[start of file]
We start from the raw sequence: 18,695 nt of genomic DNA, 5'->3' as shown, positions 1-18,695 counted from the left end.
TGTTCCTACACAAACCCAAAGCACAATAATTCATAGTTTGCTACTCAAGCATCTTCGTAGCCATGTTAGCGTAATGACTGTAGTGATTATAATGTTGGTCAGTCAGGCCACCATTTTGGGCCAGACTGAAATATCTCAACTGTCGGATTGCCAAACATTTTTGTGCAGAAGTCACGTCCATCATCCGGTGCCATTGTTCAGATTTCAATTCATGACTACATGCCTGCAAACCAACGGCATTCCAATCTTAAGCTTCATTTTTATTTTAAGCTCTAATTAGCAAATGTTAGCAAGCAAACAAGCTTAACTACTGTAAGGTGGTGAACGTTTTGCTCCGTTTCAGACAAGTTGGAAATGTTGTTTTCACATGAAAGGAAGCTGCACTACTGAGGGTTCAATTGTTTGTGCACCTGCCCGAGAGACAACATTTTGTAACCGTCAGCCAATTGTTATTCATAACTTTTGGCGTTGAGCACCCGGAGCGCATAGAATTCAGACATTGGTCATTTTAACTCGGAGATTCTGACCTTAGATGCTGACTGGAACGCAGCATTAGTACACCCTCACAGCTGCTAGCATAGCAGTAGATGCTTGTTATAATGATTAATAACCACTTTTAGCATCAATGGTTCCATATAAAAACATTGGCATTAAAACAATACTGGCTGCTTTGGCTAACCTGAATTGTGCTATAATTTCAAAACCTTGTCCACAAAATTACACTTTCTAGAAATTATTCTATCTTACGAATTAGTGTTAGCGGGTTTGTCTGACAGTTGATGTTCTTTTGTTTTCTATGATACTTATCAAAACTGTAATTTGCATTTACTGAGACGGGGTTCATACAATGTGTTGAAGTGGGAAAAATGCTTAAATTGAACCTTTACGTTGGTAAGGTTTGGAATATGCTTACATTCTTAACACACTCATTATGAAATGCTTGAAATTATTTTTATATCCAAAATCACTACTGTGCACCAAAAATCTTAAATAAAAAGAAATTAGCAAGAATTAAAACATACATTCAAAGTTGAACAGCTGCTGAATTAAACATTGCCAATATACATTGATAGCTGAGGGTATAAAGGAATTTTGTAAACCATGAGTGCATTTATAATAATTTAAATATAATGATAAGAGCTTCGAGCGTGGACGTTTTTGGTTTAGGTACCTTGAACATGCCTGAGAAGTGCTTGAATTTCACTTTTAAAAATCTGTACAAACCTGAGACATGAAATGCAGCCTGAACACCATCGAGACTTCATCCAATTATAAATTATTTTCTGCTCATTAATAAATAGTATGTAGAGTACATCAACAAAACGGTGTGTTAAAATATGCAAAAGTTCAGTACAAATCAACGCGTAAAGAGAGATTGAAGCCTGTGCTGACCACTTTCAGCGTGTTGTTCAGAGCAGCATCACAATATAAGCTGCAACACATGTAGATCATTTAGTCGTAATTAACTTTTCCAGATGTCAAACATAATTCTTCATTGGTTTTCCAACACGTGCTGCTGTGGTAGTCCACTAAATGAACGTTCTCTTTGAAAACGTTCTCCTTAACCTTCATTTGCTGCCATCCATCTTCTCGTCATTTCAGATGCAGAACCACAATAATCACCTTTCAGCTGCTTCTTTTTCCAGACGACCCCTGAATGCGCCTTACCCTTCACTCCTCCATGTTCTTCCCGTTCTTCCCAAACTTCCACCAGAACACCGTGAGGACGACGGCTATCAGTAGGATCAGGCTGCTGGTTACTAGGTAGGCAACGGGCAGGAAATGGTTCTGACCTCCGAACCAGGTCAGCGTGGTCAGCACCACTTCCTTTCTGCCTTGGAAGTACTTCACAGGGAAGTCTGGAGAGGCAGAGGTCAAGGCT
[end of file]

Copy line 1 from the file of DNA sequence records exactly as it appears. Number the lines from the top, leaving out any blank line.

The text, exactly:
We start from the raw sequence: 18,695 nt of genomic DNA, 5'->3' as shown, positions 1-18,695 counted from the left end.